• 09 August 2018

What impact have movements such as #unfriendcoal and The Paris Agreement had on the Asia-Pacific reinsurance market? Julian Coates follows up on his analysis earlier in the year and suggests that despite some insurers exiting the market, there is more than enough capacity to go around.

Insurance is a funny game. Brokers and underwriters often throw around phrases such as ‘the market is hardening’ or the ‘market is flushed with capacity’; but what does this actually mean for clients.

Earlier this year, in the midst of the placement of a significant coal fired power plant, there were rumblings that insurers would cease from writing such occupancy and that the ‘good old days’ were over. The sector is certainly under the spotlight and some larger international insurers are looking to distance themselves from writing perceived ‘dirty risks’. However, with the placement being heavily over-subscribed, you have to question what impact this stance, taken by several insurers, will actually have.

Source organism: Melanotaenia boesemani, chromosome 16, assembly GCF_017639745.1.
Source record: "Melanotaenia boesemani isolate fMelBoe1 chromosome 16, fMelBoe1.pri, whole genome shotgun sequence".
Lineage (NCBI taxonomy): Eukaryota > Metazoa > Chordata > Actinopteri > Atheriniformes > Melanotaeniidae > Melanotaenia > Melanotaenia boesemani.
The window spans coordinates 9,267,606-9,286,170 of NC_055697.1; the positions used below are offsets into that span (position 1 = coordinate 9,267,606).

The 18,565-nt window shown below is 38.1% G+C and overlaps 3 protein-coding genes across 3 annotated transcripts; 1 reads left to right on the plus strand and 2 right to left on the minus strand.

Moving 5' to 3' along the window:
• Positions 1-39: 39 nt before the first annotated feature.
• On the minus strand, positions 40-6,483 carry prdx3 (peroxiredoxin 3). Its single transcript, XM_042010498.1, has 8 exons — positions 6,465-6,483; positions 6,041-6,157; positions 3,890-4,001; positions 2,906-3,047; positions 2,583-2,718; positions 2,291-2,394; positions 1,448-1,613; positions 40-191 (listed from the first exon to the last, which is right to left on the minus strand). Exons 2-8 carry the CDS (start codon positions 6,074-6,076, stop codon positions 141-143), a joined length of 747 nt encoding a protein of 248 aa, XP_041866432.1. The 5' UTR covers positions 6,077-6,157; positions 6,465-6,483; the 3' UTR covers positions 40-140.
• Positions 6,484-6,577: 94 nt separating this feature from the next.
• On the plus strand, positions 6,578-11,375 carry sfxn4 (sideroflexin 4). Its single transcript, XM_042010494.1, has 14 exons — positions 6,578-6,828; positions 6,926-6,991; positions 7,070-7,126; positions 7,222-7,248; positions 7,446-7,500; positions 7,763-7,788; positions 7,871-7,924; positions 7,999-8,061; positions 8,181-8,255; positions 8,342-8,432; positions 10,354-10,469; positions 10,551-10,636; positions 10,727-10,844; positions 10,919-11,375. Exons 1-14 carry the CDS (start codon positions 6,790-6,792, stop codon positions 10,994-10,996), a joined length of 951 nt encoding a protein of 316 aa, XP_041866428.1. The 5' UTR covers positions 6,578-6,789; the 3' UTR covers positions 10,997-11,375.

Back in April, we highlighted the unfriend coal movement and insurers’ response to the Paris Climate Agreement, as well as what this means for insureds in Asia. The catch is that if an organisation only derives 20-50% (dependant on insurer) of their revenue from coal fired assets, those insurers will actually write such risks. More often than not in Asia, power plants are owned and operated by conglomerates, with power generation being only one of their business streams. Accordingly, only a small portion of their combined revenue is derived from this source.

Image of a petrochemical plant

Miller's Facultative reinsurance expertise

Coal remains the burning topic, but what will be next? With an emphasis on renewable energy in keeping with the Paris Climate Agreement, will petrochemical refineries face a similar fate in the international insurance market? Without question, the wider insurance market remains attractive for buyers, albeit certain areas are under scrutiny. Whilst several international insurers are declining to renew their participation where rates continue to fall, there remains a significant number of insurers who have not followed suit and remain active in this space. 

If you’re interested in discussing this topic further, do get in touch with Julian.